After being quite busy during college, I decided to read 20 books in 2020. Now I’m aiming to read 25 for 2021.

TitleMy Takeaway
1It’s Your ShipThe right leadership unlocks elite performance.
2Never Split the DifferenceActionable insights from an FBI Hostage Negotiator.
3Natural Born HeroesThe underappreciated story of the Cretans’ heroic role in the fight against Hitler.
4Young MoneyAn outsider’s perspective of the world of finance.
5Atomic HabitsRome wasn’t built in a day, but it was built brick-by-brick.
6An Astronaut’s Guide to Life on EarthAstronauts are the ultimate learners and executors – we should mold our lives after these supreme individuals.
7Extreme OwnershipTwo Navy SEALs’ guide to teamwork, leadership, and excellence.
8Thinking Fast & SlowResearch about human bias, rationality, and decision making.
9The Defining DecadeYour 20s have enormous potential; take advantage of unique biological, social, and professional changes to advance your life.
10The Third DoorColorful stories and anecdotes on how to find your own path while meeting amazing people.
11LoonshotsAn examination of the systems that lead impossible ideas to realization in companies, cities, and countries.
12Power of MomentsHow to identify, create, and foster memorable moments to elevate everyday life.
13Hit RefreshHow Satya Nadella cultivated a new vision and culture for Microsoft.
14The Psychology of MoneyMorgan Housel helps us recognize that the most important aspect of money is our own psychology.
15What I Talk About When I Talk About RunningA memoir on writing, running, and the perpetual dance of time; a reflection of aging while continuing athletic pursuits.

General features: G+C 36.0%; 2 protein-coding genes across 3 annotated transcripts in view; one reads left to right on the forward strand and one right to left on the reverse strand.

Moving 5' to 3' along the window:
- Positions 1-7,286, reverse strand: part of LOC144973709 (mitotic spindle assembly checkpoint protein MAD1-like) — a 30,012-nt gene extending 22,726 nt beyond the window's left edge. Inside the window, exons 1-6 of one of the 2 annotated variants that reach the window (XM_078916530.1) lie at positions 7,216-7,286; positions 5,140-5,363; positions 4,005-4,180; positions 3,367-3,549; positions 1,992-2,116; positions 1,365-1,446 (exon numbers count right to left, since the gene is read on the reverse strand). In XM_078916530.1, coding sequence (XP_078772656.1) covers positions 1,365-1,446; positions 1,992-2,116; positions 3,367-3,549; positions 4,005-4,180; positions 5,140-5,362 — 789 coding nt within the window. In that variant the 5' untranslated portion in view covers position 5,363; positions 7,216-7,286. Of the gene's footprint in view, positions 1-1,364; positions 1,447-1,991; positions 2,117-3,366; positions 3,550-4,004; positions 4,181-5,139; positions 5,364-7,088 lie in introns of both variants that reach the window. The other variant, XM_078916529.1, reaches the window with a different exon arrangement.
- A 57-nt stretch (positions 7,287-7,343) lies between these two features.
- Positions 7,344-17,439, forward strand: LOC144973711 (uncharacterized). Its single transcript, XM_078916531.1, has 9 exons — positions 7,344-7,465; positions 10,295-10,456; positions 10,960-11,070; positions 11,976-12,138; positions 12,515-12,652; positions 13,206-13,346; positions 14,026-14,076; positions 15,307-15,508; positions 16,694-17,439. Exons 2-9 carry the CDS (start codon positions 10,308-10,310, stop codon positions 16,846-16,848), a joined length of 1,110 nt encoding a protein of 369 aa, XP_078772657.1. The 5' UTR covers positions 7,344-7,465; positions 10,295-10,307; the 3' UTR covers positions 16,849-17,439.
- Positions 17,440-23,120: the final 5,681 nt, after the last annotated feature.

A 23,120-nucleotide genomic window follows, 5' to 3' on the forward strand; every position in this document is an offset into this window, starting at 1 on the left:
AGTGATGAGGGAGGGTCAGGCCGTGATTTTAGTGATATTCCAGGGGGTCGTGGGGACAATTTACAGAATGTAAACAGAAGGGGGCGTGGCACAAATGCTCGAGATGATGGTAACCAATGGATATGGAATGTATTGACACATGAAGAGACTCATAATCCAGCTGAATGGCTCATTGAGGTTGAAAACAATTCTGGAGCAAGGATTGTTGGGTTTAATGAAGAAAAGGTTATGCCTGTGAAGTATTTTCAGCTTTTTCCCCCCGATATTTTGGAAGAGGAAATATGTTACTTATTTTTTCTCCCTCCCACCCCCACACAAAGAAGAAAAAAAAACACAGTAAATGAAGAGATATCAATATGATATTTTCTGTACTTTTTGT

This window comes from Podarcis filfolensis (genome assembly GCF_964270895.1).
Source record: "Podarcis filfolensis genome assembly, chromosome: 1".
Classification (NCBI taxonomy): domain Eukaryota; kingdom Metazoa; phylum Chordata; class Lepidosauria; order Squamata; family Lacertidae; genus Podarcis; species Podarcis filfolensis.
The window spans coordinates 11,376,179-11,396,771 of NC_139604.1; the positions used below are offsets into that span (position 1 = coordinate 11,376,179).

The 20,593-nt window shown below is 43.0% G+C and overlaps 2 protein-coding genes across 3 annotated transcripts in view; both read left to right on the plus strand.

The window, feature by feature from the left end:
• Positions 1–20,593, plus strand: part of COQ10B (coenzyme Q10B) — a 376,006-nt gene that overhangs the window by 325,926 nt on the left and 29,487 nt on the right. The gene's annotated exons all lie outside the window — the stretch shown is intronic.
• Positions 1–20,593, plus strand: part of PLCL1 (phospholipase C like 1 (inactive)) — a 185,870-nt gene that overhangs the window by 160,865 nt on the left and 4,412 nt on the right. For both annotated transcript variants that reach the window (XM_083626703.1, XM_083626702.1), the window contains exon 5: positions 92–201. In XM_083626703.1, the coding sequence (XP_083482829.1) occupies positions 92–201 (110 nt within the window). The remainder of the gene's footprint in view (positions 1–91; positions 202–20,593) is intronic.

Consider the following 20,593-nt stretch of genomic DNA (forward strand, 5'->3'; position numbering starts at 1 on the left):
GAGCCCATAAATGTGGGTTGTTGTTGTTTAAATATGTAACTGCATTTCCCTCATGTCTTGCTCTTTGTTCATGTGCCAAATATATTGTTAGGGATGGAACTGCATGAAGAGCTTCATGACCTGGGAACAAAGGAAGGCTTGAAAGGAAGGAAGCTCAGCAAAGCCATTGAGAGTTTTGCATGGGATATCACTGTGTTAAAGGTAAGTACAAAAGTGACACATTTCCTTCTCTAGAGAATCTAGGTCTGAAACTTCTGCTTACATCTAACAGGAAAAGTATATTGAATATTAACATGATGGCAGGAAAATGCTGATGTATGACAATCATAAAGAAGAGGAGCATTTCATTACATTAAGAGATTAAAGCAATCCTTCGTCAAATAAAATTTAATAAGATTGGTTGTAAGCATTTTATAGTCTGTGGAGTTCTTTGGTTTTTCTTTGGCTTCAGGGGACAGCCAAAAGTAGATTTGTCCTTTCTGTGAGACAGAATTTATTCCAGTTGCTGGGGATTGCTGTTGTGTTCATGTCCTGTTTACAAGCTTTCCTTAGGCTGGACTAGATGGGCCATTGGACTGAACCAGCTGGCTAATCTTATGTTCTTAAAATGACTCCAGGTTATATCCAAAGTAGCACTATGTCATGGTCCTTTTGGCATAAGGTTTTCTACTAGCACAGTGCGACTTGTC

16Hillbilly ElegyAn immersive narrative that explores what life looks like in different parts (and classes) of America.
17CasteKnowledge is a light that exposes what’s hidden in the shadows; this book is a high-powered flashlight.
1821 Lessons for the 21st CenturyAn analysis of the trends shaping our future paired with recommendations for how to prepare for this dramatic change.
19SapiensA comprehensive analysis of the last humans; a poignant book that pairs well with its sequel (21 Lessons for the 21st Century).
20The Almanack of Naval RavikantTotal immersion into the thoughts, mental models, and principles of a lifelong learner.
21Guns, Germs, & SteelEarly agriculture & livestock domestication are the ultimate compounding advantage.
2020 Books

I’ve been primarily focused on books centered on culture, leadership, and self improvement. Building and enhancing a culture is an unmatched feeling. Leaving a place better than you found it is a resonant mission; this was an important reason for choosing to play lacrosse at Boston University instead of the other schools I had offers from.

BU didn’t have a program when I committed, and by the time my class left, we were a top 20 team in the country. I loved establishing new standards for our team, and these payed dividends: my senior year we were a top 10 offense, we had the best attack duo in the country, and beat the number 2 ranked team Loyola 18-11. Few people experience this type of transformative change, and I’m very grateful I had the opportunity to be a part of BU Lacrosse.

I also was fortunate to be involved in improving the Kilachand Honors College as a Leadership Advisory Board member (KLAB). I’m proud of the progress we made during my three terms: we helped reconstruct the freshman and sophomore curricula, revamped the admissions process (I was originally rejected from KHC because I was an athlete), and enhanced supporting resources for the Senior Keystone Project. I’m envious of the new students who get to participate in such a great program.

Cultures establish a set of shared behaviors, ideals, and mindsets that percolate throughout the group. Creating a culture is invigorating, and I want to continue to do that in my life.